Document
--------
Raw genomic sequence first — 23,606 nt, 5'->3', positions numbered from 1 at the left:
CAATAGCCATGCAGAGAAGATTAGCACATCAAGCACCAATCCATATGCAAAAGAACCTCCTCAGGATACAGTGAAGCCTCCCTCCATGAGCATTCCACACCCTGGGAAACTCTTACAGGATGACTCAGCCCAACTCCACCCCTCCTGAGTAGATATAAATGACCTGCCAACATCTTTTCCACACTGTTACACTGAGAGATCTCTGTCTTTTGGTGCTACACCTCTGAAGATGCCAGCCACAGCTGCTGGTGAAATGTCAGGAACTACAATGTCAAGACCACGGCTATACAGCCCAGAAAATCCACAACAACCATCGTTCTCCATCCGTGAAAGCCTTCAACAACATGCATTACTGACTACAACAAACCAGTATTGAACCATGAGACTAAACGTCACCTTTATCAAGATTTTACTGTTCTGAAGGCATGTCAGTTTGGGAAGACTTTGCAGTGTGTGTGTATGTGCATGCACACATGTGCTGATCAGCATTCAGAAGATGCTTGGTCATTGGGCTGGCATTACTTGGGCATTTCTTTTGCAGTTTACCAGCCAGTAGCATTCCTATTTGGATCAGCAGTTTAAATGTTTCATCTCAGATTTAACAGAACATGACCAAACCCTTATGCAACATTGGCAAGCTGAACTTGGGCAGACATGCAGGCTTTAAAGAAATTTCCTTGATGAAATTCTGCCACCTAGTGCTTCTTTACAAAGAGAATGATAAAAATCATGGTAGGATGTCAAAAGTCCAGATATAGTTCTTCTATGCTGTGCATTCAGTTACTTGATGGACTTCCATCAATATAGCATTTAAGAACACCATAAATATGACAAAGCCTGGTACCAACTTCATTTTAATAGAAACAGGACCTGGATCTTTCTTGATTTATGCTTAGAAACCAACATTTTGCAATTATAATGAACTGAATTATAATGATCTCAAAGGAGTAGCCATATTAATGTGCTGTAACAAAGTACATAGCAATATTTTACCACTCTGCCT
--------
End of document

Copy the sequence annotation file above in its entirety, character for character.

Raw genomic sequence first — 23,606 nt, 5'->3', positions numbered from 1 at the left:
CAATAGCCATGCAGAGAAGATTAGCACATCAAGCACCAATCCATATGCAAAAGAACCTCCTCAGGATACAGTGAAGCCTCCCTCCATGAGCATTCCACACCCTGGGAAACTCTTACAGGATGACTCAGCCCAACTCCACCCCTCCTGAGTAGATATAAATGACCTGCCAACATCTTTTCCACACTGTTACACTGAGAGATCTCTGTCTTTTGGTGCTACACCTCTGAAGATGCCAGCCACAGCTGCTGGTGAAATGTCAGGAACTACAATGTCAAGACCACGGCTATACAGCCCAGAAAATCCACAACAACCATCGTTCTCCATCCGTGAAAGCCTTCAACAACATGCATTACTGACTACAACAAACCAGTATTGAACCATGAGACTAAACGTCACCTTTATCAAGATTTTACTGTTCTGAAGGCATGTCAGTTTGGGAAGACTTTGCAGTGTGTGTGTATGTGCATGCACACATGTGCTGATCAGCATTCAGAAGATGCTTGGTCATTGGGCTGGCATTACTTGGGCATTTCTTTTGCAGTTTACCAGCCAGTAGCATTCCTATTTGGATCAGCAGTTTAAATGTTTCATCTCAGATTTAACAGAACATGACCAAACCCTTATGCAACATTGGCAAGCTGAACTTGGGCAGACATGCAGGCTTTAAAGAAATTTCCTTGATGAAATTCTGCCACCTAGTGCTTCTTTACAAAGAGAATGATAAAAATCATGGTAGGATGTCAAAAGTCCAGATATAGTTCTTCTATGCTGTGCATTCAGTTACTTGATGGACTTCCATCAATATAGCATTTAAGAACACCATAAATATGACAAAGCCTGGTACCAACTTCATTTTAATAGAAACAGGACCTGGATCTTTCTTGATTTATGCTTAGAAACCAACATTTTGCAATTATAATGAACTGAATTATAATGATCTCAAAGGAGTAGCCATATTAATGTGCTGTAACAAAGTACATAGCAATATTTTACCACTCTGCCT